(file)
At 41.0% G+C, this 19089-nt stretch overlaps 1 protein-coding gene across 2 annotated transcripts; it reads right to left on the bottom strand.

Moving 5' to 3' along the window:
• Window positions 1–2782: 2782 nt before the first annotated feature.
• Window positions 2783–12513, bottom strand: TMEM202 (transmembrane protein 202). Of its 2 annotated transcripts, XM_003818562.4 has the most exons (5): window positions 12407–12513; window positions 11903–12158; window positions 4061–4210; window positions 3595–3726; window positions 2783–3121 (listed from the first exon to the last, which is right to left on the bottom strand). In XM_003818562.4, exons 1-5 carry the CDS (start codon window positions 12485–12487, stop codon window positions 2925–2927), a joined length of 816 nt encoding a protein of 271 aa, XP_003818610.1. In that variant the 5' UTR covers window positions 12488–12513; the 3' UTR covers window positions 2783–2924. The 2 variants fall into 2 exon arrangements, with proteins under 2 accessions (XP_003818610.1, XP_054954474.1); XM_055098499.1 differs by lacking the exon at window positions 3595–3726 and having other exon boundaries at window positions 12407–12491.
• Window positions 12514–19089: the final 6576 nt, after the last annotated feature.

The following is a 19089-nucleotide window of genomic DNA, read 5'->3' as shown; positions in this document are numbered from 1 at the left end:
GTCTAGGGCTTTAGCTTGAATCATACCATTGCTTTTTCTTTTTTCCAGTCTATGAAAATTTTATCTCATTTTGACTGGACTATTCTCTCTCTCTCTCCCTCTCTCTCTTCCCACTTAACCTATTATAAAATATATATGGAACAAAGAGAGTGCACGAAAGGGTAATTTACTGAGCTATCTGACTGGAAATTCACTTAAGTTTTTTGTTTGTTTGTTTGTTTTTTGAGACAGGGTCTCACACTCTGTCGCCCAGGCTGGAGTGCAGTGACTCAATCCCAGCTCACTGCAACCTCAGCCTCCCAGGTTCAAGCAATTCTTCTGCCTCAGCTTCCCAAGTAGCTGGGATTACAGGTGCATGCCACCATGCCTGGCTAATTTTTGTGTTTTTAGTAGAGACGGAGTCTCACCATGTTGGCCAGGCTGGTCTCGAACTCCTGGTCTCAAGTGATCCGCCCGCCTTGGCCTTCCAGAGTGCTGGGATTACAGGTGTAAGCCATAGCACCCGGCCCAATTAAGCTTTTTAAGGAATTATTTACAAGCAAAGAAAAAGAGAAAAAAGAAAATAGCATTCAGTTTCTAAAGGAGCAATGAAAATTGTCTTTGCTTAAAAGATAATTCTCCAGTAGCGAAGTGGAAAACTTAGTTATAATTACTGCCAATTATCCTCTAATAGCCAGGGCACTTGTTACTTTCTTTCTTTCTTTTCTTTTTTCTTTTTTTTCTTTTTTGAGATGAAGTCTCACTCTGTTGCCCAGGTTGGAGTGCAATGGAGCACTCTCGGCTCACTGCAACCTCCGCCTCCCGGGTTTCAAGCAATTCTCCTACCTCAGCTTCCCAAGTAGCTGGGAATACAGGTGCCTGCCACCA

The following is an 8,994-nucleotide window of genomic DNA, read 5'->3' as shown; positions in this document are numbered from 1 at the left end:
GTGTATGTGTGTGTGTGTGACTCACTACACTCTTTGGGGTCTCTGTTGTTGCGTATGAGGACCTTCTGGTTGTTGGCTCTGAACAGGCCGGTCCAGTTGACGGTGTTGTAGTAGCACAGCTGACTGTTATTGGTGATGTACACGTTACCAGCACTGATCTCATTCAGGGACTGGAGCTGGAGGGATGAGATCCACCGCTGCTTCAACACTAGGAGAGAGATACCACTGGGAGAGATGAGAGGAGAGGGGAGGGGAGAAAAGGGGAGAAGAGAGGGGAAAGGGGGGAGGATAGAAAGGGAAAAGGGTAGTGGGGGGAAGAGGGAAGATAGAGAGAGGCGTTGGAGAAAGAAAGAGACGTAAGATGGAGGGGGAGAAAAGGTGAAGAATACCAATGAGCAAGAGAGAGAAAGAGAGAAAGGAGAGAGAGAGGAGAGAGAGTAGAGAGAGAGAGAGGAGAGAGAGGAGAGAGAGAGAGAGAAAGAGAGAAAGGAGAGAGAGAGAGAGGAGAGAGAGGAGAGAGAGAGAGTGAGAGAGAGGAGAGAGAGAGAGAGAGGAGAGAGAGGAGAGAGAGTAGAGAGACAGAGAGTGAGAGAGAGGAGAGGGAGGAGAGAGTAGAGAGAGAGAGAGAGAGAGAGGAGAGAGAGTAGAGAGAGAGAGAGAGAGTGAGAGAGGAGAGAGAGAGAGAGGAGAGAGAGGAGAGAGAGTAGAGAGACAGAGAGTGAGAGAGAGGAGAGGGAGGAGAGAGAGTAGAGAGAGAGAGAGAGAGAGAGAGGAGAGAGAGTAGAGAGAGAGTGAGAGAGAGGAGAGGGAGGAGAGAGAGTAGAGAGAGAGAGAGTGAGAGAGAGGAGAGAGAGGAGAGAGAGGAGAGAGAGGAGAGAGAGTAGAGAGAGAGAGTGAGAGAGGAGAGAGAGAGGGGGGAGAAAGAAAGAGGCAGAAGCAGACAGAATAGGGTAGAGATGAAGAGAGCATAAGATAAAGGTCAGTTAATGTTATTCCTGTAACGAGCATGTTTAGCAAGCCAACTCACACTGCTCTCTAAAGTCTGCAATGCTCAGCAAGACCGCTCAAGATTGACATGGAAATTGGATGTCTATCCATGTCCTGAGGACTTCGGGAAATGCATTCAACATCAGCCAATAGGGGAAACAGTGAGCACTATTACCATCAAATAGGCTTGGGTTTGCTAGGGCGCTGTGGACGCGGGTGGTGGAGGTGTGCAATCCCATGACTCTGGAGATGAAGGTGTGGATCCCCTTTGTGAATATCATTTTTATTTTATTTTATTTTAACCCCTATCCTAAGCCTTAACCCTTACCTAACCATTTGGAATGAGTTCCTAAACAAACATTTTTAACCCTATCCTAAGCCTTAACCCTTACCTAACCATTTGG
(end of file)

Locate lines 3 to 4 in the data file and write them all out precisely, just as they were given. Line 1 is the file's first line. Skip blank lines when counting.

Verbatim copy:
• Window positions 1–2782: 2782 nt before the first annotated feature.
• Window positions 2783–12513, bottom strand: TMEM202 (transmembrane protein 202). Of its 2 annotated transcripts, XM_003818562.4 has the most exons (5): window positions 12407–12513; window positions 11903–12158; window positions 4061–4210; window positions 3595–3726; window positions 2783–3121 (listed from the first exon to the last, which is right to left on the bottom strand). In XM_003818562.4, exons 1-5 carry the CDS (start codon window positions 12485–12487, stop codon window positions 2925–2927), a joined length of 816 nt encoding a protein of 271 aa, XP_003818610.1. In that variant the 5' UTR covers window positions 12488–12513; the 3' UTR covers window positions 2783–2924. The 2 variants fall into 2 exon arrangements, with proteins under 2 accessions (XP_003818610.1, XP_054954474.1); XM_055098499.1 differs by lacking the exon at window positions 3595–3726 and having other exon boundaries at window positions 12407–12491.